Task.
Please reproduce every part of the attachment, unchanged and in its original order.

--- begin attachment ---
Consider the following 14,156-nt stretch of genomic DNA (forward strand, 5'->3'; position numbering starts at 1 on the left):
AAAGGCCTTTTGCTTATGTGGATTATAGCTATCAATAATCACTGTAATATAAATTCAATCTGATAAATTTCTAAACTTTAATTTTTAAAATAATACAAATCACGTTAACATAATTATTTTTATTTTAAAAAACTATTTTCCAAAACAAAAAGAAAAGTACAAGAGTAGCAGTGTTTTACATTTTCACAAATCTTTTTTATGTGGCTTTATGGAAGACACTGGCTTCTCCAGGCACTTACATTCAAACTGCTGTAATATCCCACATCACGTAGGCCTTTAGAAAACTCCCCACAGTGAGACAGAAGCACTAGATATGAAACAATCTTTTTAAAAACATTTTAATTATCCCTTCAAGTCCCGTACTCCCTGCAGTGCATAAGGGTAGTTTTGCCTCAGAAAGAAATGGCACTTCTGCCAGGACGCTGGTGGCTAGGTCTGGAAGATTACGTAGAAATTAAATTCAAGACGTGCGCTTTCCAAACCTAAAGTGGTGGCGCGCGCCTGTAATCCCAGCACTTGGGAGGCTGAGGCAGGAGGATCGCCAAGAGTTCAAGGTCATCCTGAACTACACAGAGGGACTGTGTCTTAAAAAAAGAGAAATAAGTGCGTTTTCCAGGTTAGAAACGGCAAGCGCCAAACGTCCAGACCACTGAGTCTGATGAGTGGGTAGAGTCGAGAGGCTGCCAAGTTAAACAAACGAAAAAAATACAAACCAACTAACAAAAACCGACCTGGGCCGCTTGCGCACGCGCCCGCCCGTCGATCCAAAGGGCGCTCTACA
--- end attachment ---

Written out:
Consider the following 14,156-nt stretch of genomic DNA (forward strand, 5'->3'; position numbering starts at 1 on the left):
AAAGGCCTTTTGCTTATGTGGATTATAGCTATCAATAATCACTGTAATATAAATTCAATCTGATAAATTTCTAAACTTTAATTTTTAAAATAATACAAATCACGTTAACATAATTATTTTTATTTTAAAAAACTATTTTCCAAAACAAAAAGAAAAGTACAAGAGTAGCAGTGTTTTACATTTTCACAAATCTTTTTTATGTGGCTTTATGGAAGACACTGGCTTCTCCAGGCACTTACATTCAAACTGCTGTAATATCCCACATCACGTAGGCCTTTAGAAAACTCCCCACAGTGAGACAGAAGCACTAGATATGAAACAATCTTTTTAAAAACATTTTAATTATCCCTTCAAGTCCCGTACTCCCTGCAGTGCATAAGGGTAGTTTTGCCTCAGAAAGAAATGGCACTTCTGCCAGGACGCTGGTGGCTAGGTCTGGAAGATTACGTAGAAATTAAATTCAAGACGTGCGCTTTCCAAACCTAAAGTGGTGGCGCGCGCCTGTAATCCCAGCACTTGGGAGGCTGAGGCAGGAGGATCGCCAAGAGTTCAAGGTCATCCTGAACTACACAGAGGGACTGTGTCTTAAAAAAAGAGAAATAAGTGCGTTTTCCAGGTTAGAAACGGCAAGCGCCAAACGTCCAGACCACTGAGTCTGATGAGTGGGTAGAGTCGAGAGGCTGCCAAGTTAAACAAACGAAAAAAATACAAACCAACTAACAAAAACCGACCTGGGCCGCTTGCGCACGCGCCCGCCCGTCGATCCAAAGGGCGCTCTACA